June 15, 2009 10:00
China is stressing the need for dialogue with North Korea despite its support for a UN Security Council resolution sanctioning the Stalinist country over its second nuclear test. China helped soften sanctions stipulated in UNSC Resolution 1874, which was adopted last Friday, changing a requirement to search North Korean ships from "mandatory" to "advisory."
"China is more concerned about the possibility that excessive pressure on North Korea will lead to internal chaos and collapse in North Korea, threatening the stability of China's northeast," a diplomat in Beijing said.
Zhang Yunling, director of the Academic Division of International Studies of the Chinese Academy of Social Sciences, said, "China believes that issues must be solved through dialogue and talks, although it opposes North Korea's nuclear development. I believe North Korea will return to the six-party talks" on its nuclear program.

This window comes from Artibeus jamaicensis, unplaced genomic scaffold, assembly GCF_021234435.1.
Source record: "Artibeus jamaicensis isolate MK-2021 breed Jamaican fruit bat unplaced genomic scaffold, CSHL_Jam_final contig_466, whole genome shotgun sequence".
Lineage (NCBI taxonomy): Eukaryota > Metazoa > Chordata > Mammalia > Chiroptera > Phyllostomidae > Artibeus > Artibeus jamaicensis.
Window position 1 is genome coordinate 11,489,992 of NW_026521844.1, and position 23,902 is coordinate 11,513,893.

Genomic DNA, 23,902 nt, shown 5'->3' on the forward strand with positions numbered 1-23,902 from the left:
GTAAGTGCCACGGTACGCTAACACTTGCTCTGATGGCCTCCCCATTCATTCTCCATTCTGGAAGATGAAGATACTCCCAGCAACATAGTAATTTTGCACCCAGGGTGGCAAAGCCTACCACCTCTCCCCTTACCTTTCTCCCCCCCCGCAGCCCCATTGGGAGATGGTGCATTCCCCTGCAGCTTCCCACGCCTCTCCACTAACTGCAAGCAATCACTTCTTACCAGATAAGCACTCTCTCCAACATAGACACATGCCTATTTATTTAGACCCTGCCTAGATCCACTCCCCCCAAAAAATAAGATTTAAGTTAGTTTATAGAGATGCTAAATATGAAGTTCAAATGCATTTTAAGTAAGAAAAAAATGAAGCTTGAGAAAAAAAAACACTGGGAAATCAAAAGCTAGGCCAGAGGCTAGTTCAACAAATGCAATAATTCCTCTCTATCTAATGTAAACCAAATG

Some Chinese experts and media have called for North Korea's nuclear weapons to be accepted as a fait accompli. The Global News, a sister newspaper of the official People's Daily, in a commentary last Friday said, "We can't say the situation is unstable just because North Korea has nuclear weapons. It would cause serious side effects if we change our North Korea policy in excessive response to the North Korean nuclear issue. Therefore, it's necessary to solve the issue through dialogue, while meeting North Korea's demands for security and basic materials."
In an article in the Nanfang Daily on Sunday, Liu Ning of the Zongheng Zhoukan weekly, said, "Participating nations in the six-party nuclear talks, including the U.S., should try to find solutions to the North Korean nuclear issue based on a new strategic view allowing them to tolerate North Korea's nuclear weapons to some extent and coexist with such a North Korea."
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